An incident I can remember is that at Manchester, they used to open and tip bags of black carbon into the rubber mix to give strength/durability to the stick-as-soles. This often caused the operative to get covered in fine black carbon. One day they dropped the whole bag into the mix by mistake, but found that it worked just as well. That saved them getting so dirty. The glue (Phillips GP Rubber Adhesive) you refer to did have a distinctive smell.

      I worked in the sales department in Acton for 9 years (I am now 82 years old). I can still recall (in alphabetical order) the names of the 38 sales representatives employed by Phillips and the territories they covered. Just after World War II there were about 40,000 shoe repairers in the UK. Each repairer received a visit from a sales representative every 8 weeks. Products were supplied through ‘leather and grindery’ wholesalers. A high number of men were repairers, as many were trained in the army at the time of their demob (demobilisation). When ladies shoes became more elegant in 1950s and 1960s (stiletto heels) many found their skills of repairing boots inadequate.

      Being the great nephew of the founder of Phillips Rubber Soles Limited did not guarantee great financial reward. At age 16 in 1956 I was paid £4 per week. My train/bus fares from Beckenham, Kent to Acton cost £1.25p per week. Once a year on “stock taking” Saturday all the office staff reported for duty and we all received exactly the same pay for the day’s work – more than £4 .

      Those were the days !

      Best wishes to you

      Paul G Norton

      Paul G Norton

  22. Richard Says:

    For interest:

  23. Ewa Says:

    Hi, back in the 2005 I’ve bought Phillips stick a sole pharmacy poster. It was somewhere in England near Lincoln. Now I’m trying to find it on the internet but I can’t find anything like that. I’m wandering is it original? Was it popular back in (just guessing) ’60 ?

    • marketlavingtonmuseum Says:

      Sorry. we know nothing about any connections between shoe repair stick a soles and pharmacies.

    • Paul Norton Says:

      Phillips Stick-a-Sole advertising was aimed at shoe repairers in the 1950s & 1960s when I was in their sales department at Acton, London W3. My great uncle, founder of the company, Walter William Phillips (1871-1946)set up a separate company for pharmaceutical products that he developed, namely Phillips Yeast and products such as Vetzyme yeast products for dogs and Kitzyme for cats. Phillips Yeast was at Park Royal and run by his son, Douglas Hugh Granville Phillips (1908-1980) and son-in-law (Mr Willison?). Their emblem was a ‘bearded collie’ for the vet. products..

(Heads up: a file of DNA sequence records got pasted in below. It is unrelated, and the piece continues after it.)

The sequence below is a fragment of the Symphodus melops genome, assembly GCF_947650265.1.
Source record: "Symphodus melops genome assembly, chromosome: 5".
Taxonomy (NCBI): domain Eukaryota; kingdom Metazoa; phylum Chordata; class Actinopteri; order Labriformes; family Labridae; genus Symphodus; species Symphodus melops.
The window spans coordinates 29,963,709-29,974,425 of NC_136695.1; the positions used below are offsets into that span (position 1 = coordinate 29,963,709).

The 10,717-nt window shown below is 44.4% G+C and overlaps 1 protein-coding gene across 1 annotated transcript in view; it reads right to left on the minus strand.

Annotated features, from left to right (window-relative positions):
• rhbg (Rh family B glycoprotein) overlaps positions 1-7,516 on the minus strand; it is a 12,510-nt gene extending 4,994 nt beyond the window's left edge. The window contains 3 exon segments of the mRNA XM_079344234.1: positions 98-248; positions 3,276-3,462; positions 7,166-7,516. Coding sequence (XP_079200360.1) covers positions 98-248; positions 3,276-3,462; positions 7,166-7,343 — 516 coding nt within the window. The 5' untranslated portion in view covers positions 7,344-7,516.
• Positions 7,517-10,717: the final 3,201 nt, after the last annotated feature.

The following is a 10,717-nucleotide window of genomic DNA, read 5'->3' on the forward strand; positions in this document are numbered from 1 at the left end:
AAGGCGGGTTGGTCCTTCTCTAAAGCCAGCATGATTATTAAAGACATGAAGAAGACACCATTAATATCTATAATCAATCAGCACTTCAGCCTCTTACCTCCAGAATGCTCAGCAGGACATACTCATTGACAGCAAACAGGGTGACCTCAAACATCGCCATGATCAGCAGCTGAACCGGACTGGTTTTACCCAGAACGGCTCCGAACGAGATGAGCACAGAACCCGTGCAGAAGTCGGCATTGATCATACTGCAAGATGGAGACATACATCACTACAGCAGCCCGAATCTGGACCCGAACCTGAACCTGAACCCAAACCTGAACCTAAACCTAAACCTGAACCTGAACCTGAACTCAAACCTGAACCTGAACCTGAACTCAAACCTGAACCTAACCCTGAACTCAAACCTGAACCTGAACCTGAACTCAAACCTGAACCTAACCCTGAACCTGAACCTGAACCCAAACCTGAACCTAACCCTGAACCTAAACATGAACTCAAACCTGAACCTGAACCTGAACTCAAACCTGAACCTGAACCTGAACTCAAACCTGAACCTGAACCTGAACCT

The advertising managers at Phillips Rubber Soles Limited included over the many years, Mr Nichol, Lester Button, Mr Wagstaff and then Ken Woods. The poster size adverts in the 1950s and 1960s featured a new pair of shoes with Phiilips Stick-a-Soles and Heels on them placed on a table next to a bright colourful floral display in a vase. Repairers were offered a large wooden picture frame to exhibit the poster in and the Phillips sales representatives (38 of them) replaced the picture about every 4 to 6 months. One of my jobs was allocating the number of posters that each representative received and keeping a record of the “loaned” model of the Phillips craftsman with glasses to each shop. I remember designs incorporating wording that included “Soled and Heeled” Phillips also advertised on television in the 1960s.

      Paul G Norton

      Brentwood Essex

      (at Phillips from 1956 to 1965 less 2 years 1958-1960 National Service in the REME)

  24. marketlavingtonmuseum Says:

    Thank you, Paul